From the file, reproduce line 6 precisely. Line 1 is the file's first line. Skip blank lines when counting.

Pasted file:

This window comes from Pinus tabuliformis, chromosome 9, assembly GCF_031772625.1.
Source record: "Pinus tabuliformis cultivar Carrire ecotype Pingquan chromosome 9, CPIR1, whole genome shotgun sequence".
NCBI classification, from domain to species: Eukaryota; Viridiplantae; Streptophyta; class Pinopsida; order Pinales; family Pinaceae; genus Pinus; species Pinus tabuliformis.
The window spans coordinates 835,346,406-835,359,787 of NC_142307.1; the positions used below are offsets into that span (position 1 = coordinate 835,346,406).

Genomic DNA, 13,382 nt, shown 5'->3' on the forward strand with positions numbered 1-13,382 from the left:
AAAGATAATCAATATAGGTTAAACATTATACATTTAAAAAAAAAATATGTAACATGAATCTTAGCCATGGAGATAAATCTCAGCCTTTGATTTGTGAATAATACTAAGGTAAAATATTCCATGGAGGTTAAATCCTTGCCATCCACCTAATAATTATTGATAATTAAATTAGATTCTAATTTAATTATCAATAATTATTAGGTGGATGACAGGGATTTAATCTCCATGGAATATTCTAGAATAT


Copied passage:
AAAGATAATCAATATAGGTTAAACATTATACATTTAAAAAAAAAATATGTAACATGAATCTTAGCCATGGAGATAAATCTCAGCCTTTGATTTGTGAATAATACTAAGGTAAAATATTCCATGGAGGTTAAATCCTTGCCATCCACCTAATAATTATTGATAATTAAATTAGATTCTAATTTAATTATCAATAATTATTAGGTGGATGACAGGGATTTAATCTCCATGGAATATTCTAGAATAT